Review: Metallica – Hardwired…To Self-Destruct


Whilst not all of the content hits as successfully as its best bits do, this is still an absolute clinic from the metal legends.

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How does one go about trying to condense all of Metallica’s achievements, accolades and back story into just a few short sentences? Quite simply, you can’t. There’s never been a band quite like the simply monolithic Metallica – perhaps the most enduring musical force on the planet, they are never short on heavy riffs, fist pounding drums, and bad-ass metal music. With tenth LP Hardwired…To Self-Destruct, the band aims high with its first ever double album, clocking in at nearly 80 minutes in total. After a resurgence with 2008’s critically acclaimed Death Magnetic, Metallica’s return is yet another epic and rousing (if a little over-stuffed) piece of heavy goodness.

Fans are assured that this is a true-to-their-roots album with a killer first half. Like a machine gun mowing down its enemies, Hardwired…To Self-Destruct bursts to life with ‘Hardwired,’ a fast-paced shorter cut of their trademark thrash style, that serves as a vivacious opener built upon some ridiculously rapid rhythm guitar work and drumming from James Hetfield and Lars Ulrich respectively. ‘Atlas, Rise!’ is the first of numerous muscular tracks of length, featuring plenty of progression in Kirk Hammett’s riff work and dueling between him and Hetfield throughout. More heavy than thrash, it is plowed through like a casual pre-show warmup exercise. A standout featuring perhaps Hetfield’s strongest work lyrically thanks to a more powerful punch, ‘Moth Into Flame’ speaks of false idolatry and a self-inflicted downfall – “You’re falling, but you think flying high,” he calls out as the guitars soar accordingly, transitioning into an excellent chorus. The sensation delivered (and secured by a face-melting solo) isn’t so much that of a moth being attracted to a lightbulb – this is a moth meeting an inferno.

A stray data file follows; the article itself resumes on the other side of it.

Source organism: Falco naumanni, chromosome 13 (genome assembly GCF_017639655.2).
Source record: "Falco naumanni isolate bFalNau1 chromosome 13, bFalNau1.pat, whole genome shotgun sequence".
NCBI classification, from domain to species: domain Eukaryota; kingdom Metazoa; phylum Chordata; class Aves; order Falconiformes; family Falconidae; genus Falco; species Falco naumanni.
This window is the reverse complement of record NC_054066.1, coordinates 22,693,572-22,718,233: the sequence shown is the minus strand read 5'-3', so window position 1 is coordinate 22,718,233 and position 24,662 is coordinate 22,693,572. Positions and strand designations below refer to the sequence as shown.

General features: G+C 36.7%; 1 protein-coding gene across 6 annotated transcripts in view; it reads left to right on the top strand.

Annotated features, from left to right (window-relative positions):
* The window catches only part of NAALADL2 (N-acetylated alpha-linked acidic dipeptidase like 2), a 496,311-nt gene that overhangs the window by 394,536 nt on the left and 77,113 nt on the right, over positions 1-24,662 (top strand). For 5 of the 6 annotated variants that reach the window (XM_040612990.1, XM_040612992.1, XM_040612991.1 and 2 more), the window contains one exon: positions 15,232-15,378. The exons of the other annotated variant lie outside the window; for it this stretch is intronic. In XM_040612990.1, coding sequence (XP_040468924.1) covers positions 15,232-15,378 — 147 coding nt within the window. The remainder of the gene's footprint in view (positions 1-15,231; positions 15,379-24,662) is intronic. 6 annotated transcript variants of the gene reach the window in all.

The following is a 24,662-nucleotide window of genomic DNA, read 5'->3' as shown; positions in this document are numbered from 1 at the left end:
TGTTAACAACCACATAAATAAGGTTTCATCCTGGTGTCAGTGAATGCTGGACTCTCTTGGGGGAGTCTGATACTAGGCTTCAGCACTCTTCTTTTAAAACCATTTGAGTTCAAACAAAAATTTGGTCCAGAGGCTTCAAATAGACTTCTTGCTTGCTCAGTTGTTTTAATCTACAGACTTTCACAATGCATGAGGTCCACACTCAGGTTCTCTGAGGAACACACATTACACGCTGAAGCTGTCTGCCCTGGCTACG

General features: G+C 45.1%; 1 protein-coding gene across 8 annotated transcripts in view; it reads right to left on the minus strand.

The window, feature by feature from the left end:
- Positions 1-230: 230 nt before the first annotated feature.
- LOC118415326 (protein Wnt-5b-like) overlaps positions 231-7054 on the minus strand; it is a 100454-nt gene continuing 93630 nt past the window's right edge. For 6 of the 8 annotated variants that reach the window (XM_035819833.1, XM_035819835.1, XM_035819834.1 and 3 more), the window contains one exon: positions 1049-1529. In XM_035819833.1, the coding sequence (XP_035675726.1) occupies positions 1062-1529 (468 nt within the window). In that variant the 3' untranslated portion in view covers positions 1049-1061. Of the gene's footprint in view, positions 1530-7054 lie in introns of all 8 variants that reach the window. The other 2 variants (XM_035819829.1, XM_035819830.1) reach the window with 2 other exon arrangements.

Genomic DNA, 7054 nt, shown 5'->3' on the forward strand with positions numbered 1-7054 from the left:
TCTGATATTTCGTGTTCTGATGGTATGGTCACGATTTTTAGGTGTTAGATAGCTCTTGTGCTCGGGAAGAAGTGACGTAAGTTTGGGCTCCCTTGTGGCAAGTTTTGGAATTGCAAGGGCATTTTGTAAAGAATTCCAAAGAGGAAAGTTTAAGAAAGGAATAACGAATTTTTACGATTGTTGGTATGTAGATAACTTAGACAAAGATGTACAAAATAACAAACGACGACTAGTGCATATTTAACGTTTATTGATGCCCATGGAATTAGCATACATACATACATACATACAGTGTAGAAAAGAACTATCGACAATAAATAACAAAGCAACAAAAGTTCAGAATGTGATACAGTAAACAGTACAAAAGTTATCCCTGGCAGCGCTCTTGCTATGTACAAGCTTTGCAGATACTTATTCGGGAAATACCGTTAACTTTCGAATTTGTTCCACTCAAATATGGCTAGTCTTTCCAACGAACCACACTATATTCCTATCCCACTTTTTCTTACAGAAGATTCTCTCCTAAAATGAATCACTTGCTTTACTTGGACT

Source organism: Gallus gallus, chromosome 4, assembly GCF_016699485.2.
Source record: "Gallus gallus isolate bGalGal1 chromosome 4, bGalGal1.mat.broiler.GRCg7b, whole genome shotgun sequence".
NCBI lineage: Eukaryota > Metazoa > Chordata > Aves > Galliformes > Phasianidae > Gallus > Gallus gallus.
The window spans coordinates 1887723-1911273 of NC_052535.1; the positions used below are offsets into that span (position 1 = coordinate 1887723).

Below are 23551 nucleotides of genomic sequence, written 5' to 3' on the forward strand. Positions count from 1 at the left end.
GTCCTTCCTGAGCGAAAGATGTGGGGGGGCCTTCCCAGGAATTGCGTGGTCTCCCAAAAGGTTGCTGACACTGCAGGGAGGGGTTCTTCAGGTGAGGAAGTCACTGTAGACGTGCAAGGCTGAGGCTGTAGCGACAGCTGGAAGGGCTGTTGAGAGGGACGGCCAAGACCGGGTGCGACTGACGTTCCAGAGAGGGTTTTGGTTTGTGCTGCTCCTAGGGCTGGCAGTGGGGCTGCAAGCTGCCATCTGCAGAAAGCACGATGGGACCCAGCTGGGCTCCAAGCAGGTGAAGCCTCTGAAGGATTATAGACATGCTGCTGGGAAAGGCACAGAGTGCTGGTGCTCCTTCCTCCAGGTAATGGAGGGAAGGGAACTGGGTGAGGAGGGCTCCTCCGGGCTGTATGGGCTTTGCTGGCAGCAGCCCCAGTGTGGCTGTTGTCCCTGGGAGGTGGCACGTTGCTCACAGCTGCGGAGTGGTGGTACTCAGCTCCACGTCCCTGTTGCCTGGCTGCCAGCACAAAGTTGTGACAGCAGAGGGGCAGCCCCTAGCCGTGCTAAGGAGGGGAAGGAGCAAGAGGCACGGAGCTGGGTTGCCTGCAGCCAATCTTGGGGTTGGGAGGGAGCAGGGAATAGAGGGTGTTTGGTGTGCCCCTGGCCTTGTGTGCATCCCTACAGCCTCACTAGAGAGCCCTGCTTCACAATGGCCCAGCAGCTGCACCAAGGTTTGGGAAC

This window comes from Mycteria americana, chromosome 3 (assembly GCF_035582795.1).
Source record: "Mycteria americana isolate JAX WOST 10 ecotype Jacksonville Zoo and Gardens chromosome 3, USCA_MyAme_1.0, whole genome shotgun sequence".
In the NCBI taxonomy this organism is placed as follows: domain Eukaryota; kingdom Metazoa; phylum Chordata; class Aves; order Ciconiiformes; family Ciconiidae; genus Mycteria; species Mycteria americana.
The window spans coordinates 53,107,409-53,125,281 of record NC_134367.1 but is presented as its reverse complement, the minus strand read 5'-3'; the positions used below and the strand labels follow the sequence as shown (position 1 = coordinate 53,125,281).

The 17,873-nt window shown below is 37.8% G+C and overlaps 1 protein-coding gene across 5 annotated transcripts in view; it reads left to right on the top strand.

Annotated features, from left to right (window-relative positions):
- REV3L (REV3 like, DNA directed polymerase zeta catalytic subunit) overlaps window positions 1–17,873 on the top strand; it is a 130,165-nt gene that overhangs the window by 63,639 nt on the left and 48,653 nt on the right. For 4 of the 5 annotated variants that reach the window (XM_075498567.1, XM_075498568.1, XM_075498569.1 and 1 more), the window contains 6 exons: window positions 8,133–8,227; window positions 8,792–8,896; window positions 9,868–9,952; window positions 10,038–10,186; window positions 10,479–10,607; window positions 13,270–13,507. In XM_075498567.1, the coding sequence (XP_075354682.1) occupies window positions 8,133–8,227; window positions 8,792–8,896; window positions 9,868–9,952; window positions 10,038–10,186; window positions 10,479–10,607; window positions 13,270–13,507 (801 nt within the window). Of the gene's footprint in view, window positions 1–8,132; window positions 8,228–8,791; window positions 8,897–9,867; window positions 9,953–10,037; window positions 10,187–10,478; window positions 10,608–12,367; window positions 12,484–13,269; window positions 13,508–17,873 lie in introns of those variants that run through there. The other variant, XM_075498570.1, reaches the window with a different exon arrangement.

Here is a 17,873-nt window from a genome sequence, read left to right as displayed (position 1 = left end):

As the back half of the album unfolds, however, one cannot help but realise that Hardwired…To Self-Destruct starts to play it safe a little. Ulrich and bassist Robert Trujillo hold things together between the riffs, but it all pales in comparison to the soaring heights that Metallica has managed to reach previously. Is there simply too much material for one album? Is there an attempt to overcompensate through fear of failure? Tracks such as ‘Confusion,’ ‘ManUnKind’ and ‘Murder One’ are quite average by Metallica’s standards, especially as forgettable points found around some truly stunning moments presented this record.

‘Am I Savage?’ is a fortunate deviation, experimenting with a heavy, stomping outro under Hetfield’s bellows, but ‘Spit Out The Bone,’ a closer akin to ‘Master Of Puppets’ in both execution and scope, is easily one of the album’s finest tracks. There’s barely a moment of respite in its seven minute duration, militant in its aggressive and powerful style. It’s intense and bombastic, like eating a rare steak served with nails and firecrackers.

All in all, Hardwired…To Self-Destruct is exactly what one could hope for after Metallica’s eight year absence. Even after 30 years, there’s so much confidence and coolness in how they play. Whilst its second half may not reach the first’s gargantuan standards, there’s still plenty of greatness to sink your teeth into.

Hardwired…To Self-Destructis out now via Blackened Recordings


About Author


The Edge's Film Editor 2017-2018, David has an unabashed love for all things Dave Grohl, Jack Black and Lord of the Rings. A compulsive liar who shouldn't be trusted, David once beat legendary actor David Hasselhoff in a hot dog eating contest and is best friends with Metallica bassist Robert Trujillo, they speak on the phone three times a week.

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